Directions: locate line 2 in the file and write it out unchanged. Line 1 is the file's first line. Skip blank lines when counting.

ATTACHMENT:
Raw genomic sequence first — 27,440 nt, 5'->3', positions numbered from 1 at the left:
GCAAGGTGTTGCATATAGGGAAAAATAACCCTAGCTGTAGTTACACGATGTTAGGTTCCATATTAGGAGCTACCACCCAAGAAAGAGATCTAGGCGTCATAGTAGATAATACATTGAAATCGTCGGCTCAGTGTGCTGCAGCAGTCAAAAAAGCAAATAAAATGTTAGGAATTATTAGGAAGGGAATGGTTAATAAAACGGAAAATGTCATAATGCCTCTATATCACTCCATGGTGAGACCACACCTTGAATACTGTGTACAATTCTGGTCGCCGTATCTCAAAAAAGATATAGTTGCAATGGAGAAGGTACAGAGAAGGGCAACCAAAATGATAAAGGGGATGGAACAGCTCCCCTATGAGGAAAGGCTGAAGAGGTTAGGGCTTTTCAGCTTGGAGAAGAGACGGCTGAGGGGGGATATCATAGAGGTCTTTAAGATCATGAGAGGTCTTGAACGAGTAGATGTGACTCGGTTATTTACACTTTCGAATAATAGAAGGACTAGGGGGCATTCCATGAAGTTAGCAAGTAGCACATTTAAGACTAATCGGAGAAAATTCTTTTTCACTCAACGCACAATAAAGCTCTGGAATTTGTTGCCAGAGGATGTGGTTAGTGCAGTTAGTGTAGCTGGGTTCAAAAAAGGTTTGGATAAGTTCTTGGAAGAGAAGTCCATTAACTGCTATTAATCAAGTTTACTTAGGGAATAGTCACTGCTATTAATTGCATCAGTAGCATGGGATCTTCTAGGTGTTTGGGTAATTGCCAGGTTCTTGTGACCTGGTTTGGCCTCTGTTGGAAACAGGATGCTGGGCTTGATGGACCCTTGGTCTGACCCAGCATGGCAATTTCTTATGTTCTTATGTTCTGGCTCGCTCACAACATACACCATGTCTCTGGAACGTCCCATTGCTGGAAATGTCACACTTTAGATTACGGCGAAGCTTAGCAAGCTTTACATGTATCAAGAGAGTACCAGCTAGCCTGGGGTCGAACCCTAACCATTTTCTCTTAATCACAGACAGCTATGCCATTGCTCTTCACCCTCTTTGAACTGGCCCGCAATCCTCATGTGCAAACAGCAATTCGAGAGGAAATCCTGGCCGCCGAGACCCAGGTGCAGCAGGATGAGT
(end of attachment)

GCAAGGTGTTGCATATAGGGAAAAATAACCCTAGCTGTAGTTACACGATGTTAGGTTCCATATTAGGAGCTACCACCCAAGAAAGAGATCTAGGCGTCATAGTAGATAATACATTGAAATCGTCGGCTCAGTGTGCTGCAGCAGTCAAAAAAGCAAATAAAATGTTAGGAATTATTAGGAAGGGAATGGTTAATAAAACGGAAAATGTCATAATGCCTCTATATCACTCCATGGTGAGACCACACCTTGAATACTGTGTACAATTCTGGTCGCCGTATCTCAAAAAAGATATAGTTGCAATGGAGAAGGTACAGAGAAGGGCAACCAAAATGATAAAGGGGATGGAACAGCTCCCCTATGAGGAAAGGCTGAAGAGGTTAGGGCTTTTCAGCTTGGAGAAGAGACGGCTGAGGGGGGATATCATAGAGGTCTTTAAGATCATGAGAGGTCTTGAACGAGTAGATGTGACTCGGTTATTTACACTTTCGAATAATAGAAGGACTAGGGGGCATTCCATGAAGTTAGCAAGTAGCACATTTAAGACTAATCGGAGAAAATTCTTTTTCACTCAACGCACAATAAAGCTCTGGAATTTGTTGCCAGAGGATGTGGTTAGTGCAGTTAGTGTAGCTGGGTTCAAAAAAGGTTTGGATAAGTTCTTGGAAGAGAAGTCCATTAACTGCTATTAATCAAGTTTACTTAGGGAATAGTCACTGCTATTAATTGCATCAGTAGCATGGGATCTTCTAGGTGTTTGGGTAATTGCCAGGTTCTTGTGACCTGGTTTGGCCTCTGTTGGAAACAGGATGCTGGGCTTGATGGACCCTTGGTCTGACCCAGCATGGCAATTTCTTATGTTCTTATGTTCTGGCTCGCTCACAACATACACCATGTCTCTGGAACGTCCCATTGCTGGAAATGTCACACTTTAGATTACGGCGAAGCTTAGCAAGCTTTACATGTATCAAGAGAGTACCAGCTAGCCTGGGGTCGAACCCTAACCATTTTCTCTTAATCACAGACAGCTATGCCATTGCTCTTCACCCTCTTTGAACTGGCCCGCAATCCTCATGTGCAAACAGCAATTCGAGAGGAAATCCTGGCCGCCGAGACCCAGGTGCAGCAGGATGAGT